Marcel Lapierre, Beaujolais, France
American wine négociant Kermit Lynch referred to Lapierre as the brains behind the so-called “Gang of Four,” the quartet of French winemakers responsible for getting organics off the ground in the 1970s. Lapierre’s benchmark Beaujolais are pure expressions of fruit. To this day, they remain true to the tenets of organic winemaking.
What’s the Deal with Organic Bedding, and Which Brands Are Actually Worth Buying?
Maybe you&rsquore obsessed with wellness. Maybe you already eat organic and local when it comes to your food. After all, the benefits of going organic means fewer pesticides and chemicals&mdashnever a bad thing. But have you considered going organic&hellipwith your bedding? Turns out, it&rsquos not such a crazy notion after all.
&ldquoWe all try to eat organic, use clean beauty products, and take clean supplements to nurture our insides, but we tend to forget our skin is our biggest organ,&rdquo says Lauren Meichtry, founder of Elsie Home. &ldquoIf we jump into bed each night and lie on synthetic fabrics or rest our heads on synthetic pillows, aren't we being a bit hypocritical?&rdquo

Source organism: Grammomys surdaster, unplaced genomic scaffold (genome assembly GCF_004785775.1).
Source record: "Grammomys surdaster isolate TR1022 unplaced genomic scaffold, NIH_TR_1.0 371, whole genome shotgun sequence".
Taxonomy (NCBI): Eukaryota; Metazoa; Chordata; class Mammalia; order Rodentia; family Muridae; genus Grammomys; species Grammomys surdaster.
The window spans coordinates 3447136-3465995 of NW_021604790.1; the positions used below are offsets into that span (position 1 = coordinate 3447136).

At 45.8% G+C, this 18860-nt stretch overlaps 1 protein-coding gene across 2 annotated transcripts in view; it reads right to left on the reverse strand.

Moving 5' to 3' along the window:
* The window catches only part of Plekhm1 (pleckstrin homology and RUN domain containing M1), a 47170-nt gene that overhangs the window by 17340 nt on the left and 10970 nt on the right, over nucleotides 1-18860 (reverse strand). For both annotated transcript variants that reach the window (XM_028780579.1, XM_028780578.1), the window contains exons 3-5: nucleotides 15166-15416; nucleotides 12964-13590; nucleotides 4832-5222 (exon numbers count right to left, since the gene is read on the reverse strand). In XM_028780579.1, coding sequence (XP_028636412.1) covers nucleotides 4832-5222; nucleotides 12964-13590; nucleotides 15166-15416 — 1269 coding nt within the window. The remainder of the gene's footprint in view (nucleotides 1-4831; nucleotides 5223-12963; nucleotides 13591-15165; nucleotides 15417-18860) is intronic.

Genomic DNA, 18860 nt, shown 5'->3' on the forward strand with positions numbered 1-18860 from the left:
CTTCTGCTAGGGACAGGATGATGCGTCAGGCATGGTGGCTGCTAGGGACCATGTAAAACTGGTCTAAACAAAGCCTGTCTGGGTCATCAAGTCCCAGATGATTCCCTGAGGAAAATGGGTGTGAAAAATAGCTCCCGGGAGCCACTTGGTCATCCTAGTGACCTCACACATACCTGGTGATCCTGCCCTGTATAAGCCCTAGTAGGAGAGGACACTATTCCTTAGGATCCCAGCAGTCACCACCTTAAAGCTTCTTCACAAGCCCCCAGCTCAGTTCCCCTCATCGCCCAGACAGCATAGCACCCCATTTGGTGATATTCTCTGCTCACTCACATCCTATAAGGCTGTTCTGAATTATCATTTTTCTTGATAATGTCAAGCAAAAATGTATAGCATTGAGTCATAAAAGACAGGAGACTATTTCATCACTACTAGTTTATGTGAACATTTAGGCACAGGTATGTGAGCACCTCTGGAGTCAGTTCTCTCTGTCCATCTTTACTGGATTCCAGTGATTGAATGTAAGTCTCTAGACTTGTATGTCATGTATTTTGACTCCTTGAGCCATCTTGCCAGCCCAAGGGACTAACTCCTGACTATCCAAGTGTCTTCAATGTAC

Is Organic Bedding Really Better&mdashOr Is It Just the Latest Trend?
At the basic level, organic bedding is created without any harmful chemicals, such as pesticides or harsh chemical cleaners and fabric treatments, which some companies use on more traditional bedding. (For instance, &lsquowrinkle resistant&rsquo sheets are commonly treated with chemicals that release formaldehyde.) The long-term risks of exposure to things like formaldehyde are nuanced, but some studies have suggested it could be problematic.
Organic bedding can be a bit more expensive, but according to Meichtry, those few dollars saved will actually cost you more down the line. &ldquoSynthetic materials actually break down over time, so while you might save a buck or two when purchasing them, you'll likely be back at the store replacing your synthetic pillows before you know it,&rdquo she says.